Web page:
How does this relate to what we are experiencing now with the coronavirus when many of us are forced into that solitary place, waiting for a time when it might be safe to interact with others, looking for some normality, some hope of it all ending. How do we deal with the solitude and in particular, how do we deal with the indefinite waiting of the lockdown restrictions. It is easier to wait and put up with something if we know how long it is going to last for, if we can see a light at the end of the tunnel. At the moment though, it seems like there’s no real idea of how long the lockdown will continue, and in what form. This uncertainty has the potential to create a lot of anxiety, which in turn can have a detrimental effect on our health, our relationships with those around us, and our relationship with God. Can we like Jesus trust in God’s great love for us and see all that is happening as an opportunity?

It can feel as if our lives are on pause at the moment or even worse, stagnating, even though we have plenty of other things to be getting on with, but it is in this waiting that growth can happen, in ourselves and in those we encounter albeit online. What feels like total isolation from all that is important to us in our church life can become an opportunity for us to come closer to God, to learn how to accept what life offers us, to wait on God to show us the way he wants us to be with other people and how we can help bring others closer to him by our patient trust in his love to help us cope.

In this time of lockdown, we don’t know how the world will look when the restrictions are lifted and the coronavirus is under control though it will never be completely gone. Our lives, our society and our world will not be the same. So how do we wait when we are not even sure what we are waiting for? How do we have hope when the life we are anticipating post-lockdown might be worse than the life pre-lockdown? In Romans 11:33 we read: “How great are God’s riches and wisdom and knowledge! How impossible is it for us to understand his decisions and ways,” We can’t know how things will be but even though God’s decisions and ways may seem hard and difficult, they will always lead to a place of peace, hope and life, because this is what God does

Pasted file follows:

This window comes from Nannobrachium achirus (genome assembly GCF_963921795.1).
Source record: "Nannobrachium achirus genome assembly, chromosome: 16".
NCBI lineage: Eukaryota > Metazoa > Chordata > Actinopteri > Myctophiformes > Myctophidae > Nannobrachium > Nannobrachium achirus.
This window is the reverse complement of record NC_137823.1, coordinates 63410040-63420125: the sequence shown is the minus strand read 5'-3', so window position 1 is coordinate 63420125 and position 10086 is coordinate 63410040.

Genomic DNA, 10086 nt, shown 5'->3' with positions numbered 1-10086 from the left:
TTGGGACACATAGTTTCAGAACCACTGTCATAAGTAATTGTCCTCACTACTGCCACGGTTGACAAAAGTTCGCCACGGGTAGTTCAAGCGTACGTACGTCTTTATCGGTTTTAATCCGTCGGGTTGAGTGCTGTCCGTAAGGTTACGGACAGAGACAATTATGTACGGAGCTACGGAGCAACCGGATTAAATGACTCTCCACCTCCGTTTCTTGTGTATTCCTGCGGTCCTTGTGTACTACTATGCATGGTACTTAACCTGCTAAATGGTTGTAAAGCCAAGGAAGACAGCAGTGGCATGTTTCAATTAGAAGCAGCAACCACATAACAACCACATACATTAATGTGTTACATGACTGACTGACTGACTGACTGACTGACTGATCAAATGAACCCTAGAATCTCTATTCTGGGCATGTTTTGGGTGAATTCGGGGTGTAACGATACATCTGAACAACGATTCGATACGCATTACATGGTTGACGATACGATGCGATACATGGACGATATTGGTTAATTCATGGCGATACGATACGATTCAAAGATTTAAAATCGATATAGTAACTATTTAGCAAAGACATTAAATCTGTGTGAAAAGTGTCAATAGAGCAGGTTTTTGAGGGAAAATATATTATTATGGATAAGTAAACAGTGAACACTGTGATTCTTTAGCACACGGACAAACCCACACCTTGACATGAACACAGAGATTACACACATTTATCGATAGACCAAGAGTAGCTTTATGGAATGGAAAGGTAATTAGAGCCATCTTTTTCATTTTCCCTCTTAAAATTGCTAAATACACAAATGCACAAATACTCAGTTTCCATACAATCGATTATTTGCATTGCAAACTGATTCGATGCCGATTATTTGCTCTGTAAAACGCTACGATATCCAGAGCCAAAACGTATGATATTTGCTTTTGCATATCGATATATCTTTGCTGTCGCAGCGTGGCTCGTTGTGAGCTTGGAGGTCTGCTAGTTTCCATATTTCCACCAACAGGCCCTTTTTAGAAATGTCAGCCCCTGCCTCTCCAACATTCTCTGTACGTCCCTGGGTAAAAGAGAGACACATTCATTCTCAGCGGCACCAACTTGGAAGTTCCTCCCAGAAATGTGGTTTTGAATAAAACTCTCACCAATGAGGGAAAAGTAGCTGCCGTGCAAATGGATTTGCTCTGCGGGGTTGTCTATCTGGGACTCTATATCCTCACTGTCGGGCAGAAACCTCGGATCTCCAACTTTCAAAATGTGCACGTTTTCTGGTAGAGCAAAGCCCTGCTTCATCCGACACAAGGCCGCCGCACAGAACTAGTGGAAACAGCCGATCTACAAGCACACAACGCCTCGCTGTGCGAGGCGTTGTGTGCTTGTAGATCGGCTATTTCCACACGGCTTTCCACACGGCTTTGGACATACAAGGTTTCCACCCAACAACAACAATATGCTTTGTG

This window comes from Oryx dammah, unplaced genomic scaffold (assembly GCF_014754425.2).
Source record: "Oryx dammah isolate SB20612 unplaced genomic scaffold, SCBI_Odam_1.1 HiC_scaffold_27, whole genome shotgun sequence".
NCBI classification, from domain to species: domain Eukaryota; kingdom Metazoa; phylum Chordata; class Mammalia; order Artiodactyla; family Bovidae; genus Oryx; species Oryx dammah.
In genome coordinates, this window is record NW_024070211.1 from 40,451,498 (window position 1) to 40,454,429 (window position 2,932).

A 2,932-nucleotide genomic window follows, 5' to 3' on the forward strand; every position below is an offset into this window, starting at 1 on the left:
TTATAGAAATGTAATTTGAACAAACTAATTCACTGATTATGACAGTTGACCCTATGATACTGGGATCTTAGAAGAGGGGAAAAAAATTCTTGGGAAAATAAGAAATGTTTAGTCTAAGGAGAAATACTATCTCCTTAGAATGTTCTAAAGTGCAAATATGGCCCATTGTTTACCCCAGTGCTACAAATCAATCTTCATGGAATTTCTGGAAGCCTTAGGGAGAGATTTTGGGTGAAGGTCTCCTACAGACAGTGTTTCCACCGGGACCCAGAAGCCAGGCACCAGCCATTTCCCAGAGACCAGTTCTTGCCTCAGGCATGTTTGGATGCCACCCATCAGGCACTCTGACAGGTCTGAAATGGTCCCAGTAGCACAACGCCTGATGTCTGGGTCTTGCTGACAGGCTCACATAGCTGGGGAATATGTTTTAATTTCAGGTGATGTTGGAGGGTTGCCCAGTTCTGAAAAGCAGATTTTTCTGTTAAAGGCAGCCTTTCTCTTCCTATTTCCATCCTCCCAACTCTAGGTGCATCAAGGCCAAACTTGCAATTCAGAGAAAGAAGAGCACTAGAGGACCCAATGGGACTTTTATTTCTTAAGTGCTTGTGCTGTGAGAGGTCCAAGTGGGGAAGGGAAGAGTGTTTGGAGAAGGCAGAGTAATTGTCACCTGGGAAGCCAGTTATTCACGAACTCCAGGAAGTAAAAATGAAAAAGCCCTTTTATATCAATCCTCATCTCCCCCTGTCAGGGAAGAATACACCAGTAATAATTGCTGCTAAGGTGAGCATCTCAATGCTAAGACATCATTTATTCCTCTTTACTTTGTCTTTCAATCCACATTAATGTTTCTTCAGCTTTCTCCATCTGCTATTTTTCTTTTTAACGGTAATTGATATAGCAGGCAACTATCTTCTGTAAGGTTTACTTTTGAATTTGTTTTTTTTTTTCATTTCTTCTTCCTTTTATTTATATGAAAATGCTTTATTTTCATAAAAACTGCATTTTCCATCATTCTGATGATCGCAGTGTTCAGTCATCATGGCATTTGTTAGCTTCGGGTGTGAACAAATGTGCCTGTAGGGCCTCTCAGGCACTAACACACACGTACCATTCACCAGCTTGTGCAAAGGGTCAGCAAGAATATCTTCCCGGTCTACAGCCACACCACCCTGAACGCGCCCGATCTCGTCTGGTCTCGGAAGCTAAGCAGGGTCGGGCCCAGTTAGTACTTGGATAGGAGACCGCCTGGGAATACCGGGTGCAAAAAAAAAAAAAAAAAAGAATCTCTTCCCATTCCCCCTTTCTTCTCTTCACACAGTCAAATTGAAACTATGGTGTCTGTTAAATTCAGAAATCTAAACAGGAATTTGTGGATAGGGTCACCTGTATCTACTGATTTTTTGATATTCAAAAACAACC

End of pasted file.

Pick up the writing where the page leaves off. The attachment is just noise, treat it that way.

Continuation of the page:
for us. He gives us hope and creates much out of little as we see in today’s miracle story. There was so little food but it was enough because Jesus trusted in God to provide for all those who were waiting in hope. He knew that God wouldn’t let him down, and that was a lesson he wanted to teach his disciples too, to trust, have faith and to know that in love God would provide for them.

In this time of coronavirus we need to learn what it is that God is trying to teach us. In this time of isolation, fear and uncertainty we can begin to doubt our view of God. We must try not to let our circumstances shape our views, try not to let our fear make us think that maybe God doesn’t care about us after all, that we are really not that important to him. We need to remember the words of our Psalm today: “I call upon you, for you will answer me, O God; incline your ear to me, hear my words. Wondrously show your steadfast love…..guard me as the apple of your eye and hide me in the shadow of your wings.”